In automotive circles, the 1.3-litre MultiJet diesel engine made by Fiat is informally known as the national engine of India. This fabulous motor powers the Swift siblings, Ritz, SX4 and Ertiga (Maruti); Sail siblings, Beat, Enjoy (Chevrolet); Indica Vista, Indigo Manza (Tata); Rio (Premier); and, of course, the Grande Punto and the Linea (Fiat). So why is this the case that a Fiat engine in a Fiat car fails to sell as well as a Fiat engine in, say, a Maruti or a Tata vehicle? Understandably, then, it’s not only the engine that makes a car desirable, it’s also the things that surround the engine. Although the Linea is one of the most beautiful cars to be powered by the MultiJet, its sales have remained low. Fiat has now launched the 2014 edition of the sedan, which gets a thorough facelift and a major interior update. We figure out how good Fiat’s latest effort to push the sales of the Linea is; remember, the Linea faces competition from the Honda City, Hyundai Verna and Skoda Rapid—cars that are no pushovers.
Not as flashy as the Verna, not as timeless as the Rapid, and not as futuristic as the City, yet the design of the Linea stands out—it is clean, curvy and the facelift does a great job of giving the Linea a more premium look. There is a lot of chrome trim all around and the two-slat front grille looks striking. At the back, the number plate is now on the boot lid. The front and rear bumpers look fresh, as do the new alloy wheels. The car doesn’t look vastly different from the sides though—the only change being ORVMs that have side-indicators on them.
Open and shut the doors of the Linea and you will find that it is built like a tank. The ‘thud’ sound the doors produce are a testimony to its exceptional build quality. The Linea was and remains a solid European car. Step inside and you will see that Fiat has completely reworked the cabin. The colour scheme—black and beige—is a treat for the eyes. The in-cabin lighting is a warm orange glow and the new dials look smart. The digital trip computer provides a lot of information, including trip readings, distance-to-empty figure, average speed, average fuel-consumption and real-time fuel-efficiency.
There is ample space all around, though some tall people sitting at the rear may find their head scraping the roof lining. The kit is exhaustive and and top-end variant (Emotion) gets reverse parking sensor, dual airbags, Bluetooth, cruise control, auto headlamps and rain-sensing wipers (standard on all variants) and collapsible rear curtain. Some things missing are rear-parking camera and electric-operated ORVMs. The boot space is a huge 500 litres.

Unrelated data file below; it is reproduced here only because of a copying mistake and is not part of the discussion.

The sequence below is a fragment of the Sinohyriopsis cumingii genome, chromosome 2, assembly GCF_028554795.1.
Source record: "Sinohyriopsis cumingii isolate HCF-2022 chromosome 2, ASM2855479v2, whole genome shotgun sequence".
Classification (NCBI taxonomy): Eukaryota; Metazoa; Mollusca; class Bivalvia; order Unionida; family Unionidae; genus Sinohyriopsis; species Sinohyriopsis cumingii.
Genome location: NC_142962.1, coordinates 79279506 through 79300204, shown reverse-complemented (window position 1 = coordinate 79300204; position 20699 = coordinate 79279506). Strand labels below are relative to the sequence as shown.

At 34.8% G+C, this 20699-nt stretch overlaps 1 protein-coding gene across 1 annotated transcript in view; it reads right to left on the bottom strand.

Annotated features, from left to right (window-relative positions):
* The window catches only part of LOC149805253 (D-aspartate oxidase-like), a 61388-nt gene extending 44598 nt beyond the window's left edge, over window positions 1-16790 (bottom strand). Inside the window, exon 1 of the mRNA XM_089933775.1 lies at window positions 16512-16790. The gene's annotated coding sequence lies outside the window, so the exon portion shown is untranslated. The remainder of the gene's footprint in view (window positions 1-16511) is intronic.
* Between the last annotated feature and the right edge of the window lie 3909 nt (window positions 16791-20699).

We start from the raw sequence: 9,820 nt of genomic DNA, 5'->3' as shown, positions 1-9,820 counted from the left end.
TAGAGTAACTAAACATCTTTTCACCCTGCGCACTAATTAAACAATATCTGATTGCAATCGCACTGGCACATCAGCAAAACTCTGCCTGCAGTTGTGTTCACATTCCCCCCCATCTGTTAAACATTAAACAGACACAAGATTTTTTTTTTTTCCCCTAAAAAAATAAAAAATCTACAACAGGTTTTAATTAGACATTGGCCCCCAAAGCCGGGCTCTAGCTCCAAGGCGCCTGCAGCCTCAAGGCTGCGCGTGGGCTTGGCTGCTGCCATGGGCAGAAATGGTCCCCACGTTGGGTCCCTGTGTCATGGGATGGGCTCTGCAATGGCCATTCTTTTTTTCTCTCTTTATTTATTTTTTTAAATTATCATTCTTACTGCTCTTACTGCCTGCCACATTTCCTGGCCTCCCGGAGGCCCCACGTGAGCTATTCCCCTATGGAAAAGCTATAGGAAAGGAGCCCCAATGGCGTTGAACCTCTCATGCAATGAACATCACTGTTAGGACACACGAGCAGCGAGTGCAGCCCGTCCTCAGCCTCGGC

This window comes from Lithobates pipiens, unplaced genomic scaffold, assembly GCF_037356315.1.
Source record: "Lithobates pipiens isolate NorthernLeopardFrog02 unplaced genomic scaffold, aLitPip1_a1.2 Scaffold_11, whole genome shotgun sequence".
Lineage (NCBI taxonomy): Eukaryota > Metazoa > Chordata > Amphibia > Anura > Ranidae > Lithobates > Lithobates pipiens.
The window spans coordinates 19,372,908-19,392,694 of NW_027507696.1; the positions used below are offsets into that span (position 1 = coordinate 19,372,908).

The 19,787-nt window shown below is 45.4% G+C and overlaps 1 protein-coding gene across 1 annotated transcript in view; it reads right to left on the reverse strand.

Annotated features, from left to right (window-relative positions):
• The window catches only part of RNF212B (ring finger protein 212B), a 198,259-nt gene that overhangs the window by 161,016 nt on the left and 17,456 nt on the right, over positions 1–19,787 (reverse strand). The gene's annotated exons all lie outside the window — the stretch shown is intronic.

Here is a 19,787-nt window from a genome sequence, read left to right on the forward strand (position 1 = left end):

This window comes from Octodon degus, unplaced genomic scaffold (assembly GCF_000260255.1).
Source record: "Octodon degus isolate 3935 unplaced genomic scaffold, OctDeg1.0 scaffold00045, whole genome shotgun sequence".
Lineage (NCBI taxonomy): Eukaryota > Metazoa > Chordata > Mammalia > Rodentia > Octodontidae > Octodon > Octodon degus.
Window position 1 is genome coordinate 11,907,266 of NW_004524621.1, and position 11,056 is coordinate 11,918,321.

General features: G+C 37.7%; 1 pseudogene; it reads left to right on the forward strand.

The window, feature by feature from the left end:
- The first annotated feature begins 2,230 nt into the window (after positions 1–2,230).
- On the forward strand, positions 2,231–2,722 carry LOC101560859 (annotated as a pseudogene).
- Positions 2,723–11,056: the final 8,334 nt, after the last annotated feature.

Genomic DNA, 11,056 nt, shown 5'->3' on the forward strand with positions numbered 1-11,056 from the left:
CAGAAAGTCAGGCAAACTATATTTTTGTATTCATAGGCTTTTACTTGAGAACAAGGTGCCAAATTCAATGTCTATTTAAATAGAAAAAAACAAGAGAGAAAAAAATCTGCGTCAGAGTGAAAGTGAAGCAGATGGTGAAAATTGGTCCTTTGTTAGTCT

Powering it are the 114 PS, 1.4-litre T-Jet turbo petrol, and the 93 PS, 1.3-litre MultiJet diesel engines (the MultiJet produces 209Nm of torque). We extensively drove the diesel-powered Linea and found that though the engine is smooth, it remains sluggish until about 2,000 rpm. For example, at engine speeds under 2,000 rpm, if you are climbing uphill and four people are sitting in the car, more often than not you have to downshift to maintain a decent speed. But as soon as the engine reaches 2,000 rpm, the turbocharger kicks in and it effortlessly moves the car ahead. Although the NVH levels in the cabin are low, the diesel motor gets noisy at higher.
The Linea drives well over potholed roads and its handling is praiseworthy. Fiat has increased the car’s ground clearance to 190 mm and this means it doesn’t scrape even the tallest speed-breakers our roads unfortunately have. It remains fun to drive around the corners and wide tyres (205/55R16) ensure plenty of grip. The diesel is frugal—the company-claimed fuel-efficiency figure is 20.4 kmpl. The petrol returns 15.7 kmpl.
When it was launched in 2009, the Linea got some rave reviews. Why it didn’t sell in large numbers can be attributed to the fact that its service, managed by Tata, was relatively poor. Fiat has now gone independent and is setting up its own dealership and after-sales service network. And that, in a way, makes the company cars more desirable. The new Linea may sell more units than the old Linea, but will it lead its segment? Unlikely. One of the reasons is that the diesel engine, although a gem, is decidedly underpowered as compared to the competition, and it is the diesel that is the current favourite in its segment—it is high time the Linea gets the 1.6-litre diesel motor. Moreover, the 1.3-litre MultiJet is better suited for lighter cars such as the Swift siblings, not the Linea, not in today’s times when the competition gets maximum power figures of 128 PS (Verna).